There are a number of ways to obtain food composition values for a nutrition information panel. These include:

  • laboratory analysis of the food
  • the FSANZ Nutrition Panel Calculator
  • other commercial software
  • food composition tables or databases.

Specific requirements for calculating average energy content and carbohydrate and for analysing dietary fibre for nutrition information panels are in Schedule 11 of the Food Standards Code.

The prescribed format for the nutrition information panel is in Schedule 12 of the Food Standards Code.

Nutrition Panel Calculator

FSANZ has a nutrition panel calculator (NPC) on its website to help food businesses create a nutrition information panel.

There are two user guides available for the NPC – A Quick Start Guide and the full Explanatory Notes.

What do I do when the ingredients I use are not in your calculator?

If you are using an ingredient that is likely to contribute to the information for the nutrition panel, there are several things you could do:

  • Try searching for the food under a different name. For example, if you are searching for “chard”, you will not find it, however, you will find silverbeet.
  • You could enter the nutrient information (from the per 100 g/ml column) from the ingredient label as a custom ingredient. If you are entering millilitres, you will need a specific gravity (the NPC provides a list of specific gravities (SG) that may be suitable). If your product is not listed, the Explanatory Notes provide a method for calculating a SG for your product.
  • If the ingredient does not have a nutrition information panel (NIP), you could contact the manufacturer or supplier of the ingredient and ask them to provide the appropriate nutrient values.
  • You could use a substitute ingredient. For example, if you use ‘almond flour’ in your recipe and you cannot find ‘almond flour’ in the NPC, you could use ‘almond, blanched, skin off, no added salt’ as a substitute.
  • You could try to find a nutrient profile from another source, such as a similar branded product, the literature, the Internet or international food composition dataset, etc. You could then enter the nutrient profile as a custom ingredient. Note that you will need to ensure that the nutrient data you use is suitable for the intended purpose. The requirements for the calculation of values for nutrition information panels are in Schedule 11 of the Food Standards Code.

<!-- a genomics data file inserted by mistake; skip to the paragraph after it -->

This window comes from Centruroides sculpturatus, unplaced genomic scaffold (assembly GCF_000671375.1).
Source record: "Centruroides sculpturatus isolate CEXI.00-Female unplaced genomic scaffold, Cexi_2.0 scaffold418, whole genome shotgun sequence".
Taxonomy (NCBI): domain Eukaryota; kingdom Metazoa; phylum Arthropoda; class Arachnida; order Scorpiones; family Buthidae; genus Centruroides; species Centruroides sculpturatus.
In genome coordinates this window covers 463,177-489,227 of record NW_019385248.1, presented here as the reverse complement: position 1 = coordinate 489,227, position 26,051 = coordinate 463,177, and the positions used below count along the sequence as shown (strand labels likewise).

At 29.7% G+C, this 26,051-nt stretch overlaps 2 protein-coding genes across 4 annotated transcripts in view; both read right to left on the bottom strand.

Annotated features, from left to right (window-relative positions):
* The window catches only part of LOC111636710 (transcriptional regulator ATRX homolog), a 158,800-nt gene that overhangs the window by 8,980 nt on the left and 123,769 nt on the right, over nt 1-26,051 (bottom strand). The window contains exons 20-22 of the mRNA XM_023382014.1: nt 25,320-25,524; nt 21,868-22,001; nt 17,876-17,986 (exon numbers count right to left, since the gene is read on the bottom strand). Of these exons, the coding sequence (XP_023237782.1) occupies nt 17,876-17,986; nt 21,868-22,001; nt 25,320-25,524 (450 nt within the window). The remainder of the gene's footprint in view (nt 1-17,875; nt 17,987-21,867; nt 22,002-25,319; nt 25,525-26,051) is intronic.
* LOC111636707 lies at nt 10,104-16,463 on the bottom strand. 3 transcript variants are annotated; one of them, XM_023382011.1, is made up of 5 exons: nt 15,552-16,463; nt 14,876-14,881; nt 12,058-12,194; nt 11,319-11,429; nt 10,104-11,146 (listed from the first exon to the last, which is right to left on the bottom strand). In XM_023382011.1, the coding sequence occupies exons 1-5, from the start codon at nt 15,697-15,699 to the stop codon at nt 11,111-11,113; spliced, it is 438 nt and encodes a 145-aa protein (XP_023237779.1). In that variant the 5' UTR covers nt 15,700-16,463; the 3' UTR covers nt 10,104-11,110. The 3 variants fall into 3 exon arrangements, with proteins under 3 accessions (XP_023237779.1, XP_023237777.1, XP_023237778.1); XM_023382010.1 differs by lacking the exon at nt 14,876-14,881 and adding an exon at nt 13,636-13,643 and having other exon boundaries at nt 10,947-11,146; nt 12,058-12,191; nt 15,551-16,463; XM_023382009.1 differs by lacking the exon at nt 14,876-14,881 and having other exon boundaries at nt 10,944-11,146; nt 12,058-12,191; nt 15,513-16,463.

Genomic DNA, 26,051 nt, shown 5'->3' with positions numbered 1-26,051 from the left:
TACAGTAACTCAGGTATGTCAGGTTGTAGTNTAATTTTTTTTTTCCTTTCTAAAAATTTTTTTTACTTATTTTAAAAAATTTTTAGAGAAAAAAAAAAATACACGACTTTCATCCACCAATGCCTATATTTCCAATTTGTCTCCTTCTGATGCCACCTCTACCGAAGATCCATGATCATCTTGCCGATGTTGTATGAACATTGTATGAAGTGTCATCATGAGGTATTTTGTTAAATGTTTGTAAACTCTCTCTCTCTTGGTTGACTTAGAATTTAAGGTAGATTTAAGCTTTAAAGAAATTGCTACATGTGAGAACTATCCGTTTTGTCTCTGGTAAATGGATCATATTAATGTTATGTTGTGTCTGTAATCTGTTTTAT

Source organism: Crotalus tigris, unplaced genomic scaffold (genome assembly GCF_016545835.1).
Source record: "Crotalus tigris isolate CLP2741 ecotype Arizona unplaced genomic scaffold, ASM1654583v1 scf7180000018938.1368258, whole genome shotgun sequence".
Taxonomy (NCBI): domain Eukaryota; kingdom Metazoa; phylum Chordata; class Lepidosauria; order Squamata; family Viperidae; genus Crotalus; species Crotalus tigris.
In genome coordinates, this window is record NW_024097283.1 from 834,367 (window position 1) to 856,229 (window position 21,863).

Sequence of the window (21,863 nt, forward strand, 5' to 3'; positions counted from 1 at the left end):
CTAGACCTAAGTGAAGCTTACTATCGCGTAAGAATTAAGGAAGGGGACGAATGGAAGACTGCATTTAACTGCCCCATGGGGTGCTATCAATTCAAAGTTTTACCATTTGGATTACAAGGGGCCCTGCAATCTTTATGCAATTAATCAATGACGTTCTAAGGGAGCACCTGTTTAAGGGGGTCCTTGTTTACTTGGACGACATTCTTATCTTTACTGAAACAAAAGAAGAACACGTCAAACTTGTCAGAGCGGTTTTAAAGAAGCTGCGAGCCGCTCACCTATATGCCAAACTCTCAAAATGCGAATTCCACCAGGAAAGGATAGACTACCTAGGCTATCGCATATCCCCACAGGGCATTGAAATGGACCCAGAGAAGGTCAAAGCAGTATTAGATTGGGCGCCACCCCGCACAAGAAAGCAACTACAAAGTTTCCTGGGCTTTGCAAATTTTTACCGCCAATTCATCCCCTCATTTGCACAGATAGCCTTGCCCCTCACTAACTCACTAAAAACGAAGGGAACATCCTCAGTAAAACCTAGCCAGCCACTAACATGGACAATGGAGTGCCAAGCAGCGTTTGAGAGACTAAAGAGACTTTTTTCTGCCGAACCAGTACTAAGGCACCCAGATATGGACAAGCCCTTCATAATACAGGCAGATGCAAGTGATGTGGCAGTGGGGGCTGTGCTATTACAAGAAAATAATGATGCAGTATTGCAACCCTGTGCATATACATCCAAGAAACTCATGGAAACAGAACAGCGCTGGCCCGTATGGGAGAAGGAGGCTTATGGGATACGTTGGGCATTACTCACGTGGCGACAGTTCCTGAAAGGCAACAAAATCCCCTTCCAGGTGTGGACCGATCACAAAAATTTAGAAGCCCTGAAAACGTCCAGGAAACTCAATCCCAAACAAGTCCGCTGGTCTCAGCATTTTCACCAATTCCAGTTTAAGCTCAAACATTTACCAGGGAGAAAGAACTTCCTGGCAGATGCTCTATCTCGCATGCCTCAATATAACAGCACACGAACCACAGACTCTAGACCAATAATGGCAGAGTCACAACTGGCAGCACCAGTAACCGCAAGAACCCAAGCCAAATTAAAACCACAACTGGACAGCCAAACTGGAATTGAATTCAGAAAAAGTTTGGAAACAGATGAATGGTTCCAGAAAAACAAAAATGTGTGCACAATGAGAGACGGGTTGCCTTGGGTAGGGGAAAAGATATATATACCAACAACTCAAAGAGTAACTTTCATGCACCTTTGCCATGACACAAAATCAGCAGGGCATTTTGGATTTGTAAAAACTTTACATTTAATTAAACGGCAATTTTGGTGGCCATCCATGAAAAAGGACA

The final decision on how to deal with missing ingredients is yours. If you decide to use a substitute ingredient or nutrient data from another source, you will have to consider the appropriateness of the data and assess whether it meets the requirements of Standard 1.2.8 and Schedule 11.

Where have all my recipes gone?

After you enter a recipe or custom ingredients into the NPC, you must use the ‘Save and close’ button to save a copy of the recipe/ingredient to your browser’s temp file. A message will pop up to let you know this has happened. If you close your browser and come back later and all of your recipes have gone from the “load existing NPC recipe” box on the NPC welcome page, it is likely that you (or someone else) have deleted your browser history (or you have your browser settings set to delete history on exit) or updated your browser or operating system.

We strongly recommend that you use the backup/restore button at the end of every session to ensure you can restore your data should it be lost. If you have done this, you will be able to follow the prompts and select the most recent data file to restore. If you have not made a backup of your data FSANZ cannot recover your recipes or custom ingredients.

How can I add nutrients to an NIP if I am making a health claim or just want to include more information for my customers e.g. calcium, etc.?

The NPC is designed to create a basic NIP. It only includes the six mandatory nutrients (protein, fat, saturated fat, carbohydrate, sugars and sodium) and energy. It does not include or other nutrients. You may find that there is nutrient data for products similar to yours in one of our other datasets, e.g. AUSNUT2011‒13 or NUTTAB2010 that may be suitable and may be representative of your product. You will have to use your own skill, care and judgement to decide if it is suitable for you to use. In the end, you may need to consider having your product analysed by a suitably qualified laboratory.

I make juice/jam/stock/broth, etc. and then strain my product, how do I work out the NIP if I am discarding the pulp/skin/seeds/bones, etc.?

Products are often boiled and then strained after cooking or processing. This results in two sources of weight change (e.g. moisture loss and removal of some or all of the pulp/skin etc). The NPC calculates nutrient values on the assumption that all weight change is a change (loss/gain) in the moisture content.. The NPC contains a number of existing nutrient profiles for jams and juices, which may be suitable for you to use for your product. You could also consider searching FSANZ or international datasets for similar product that may represent the nutrient profile for your product. Due to the wide variety of techniques used in the manufacturing process for these products it is not possible to provide advice on how you can calculate an NIP using the NPC. You may need to consider having your product analysed by a suitably qualified laboratory.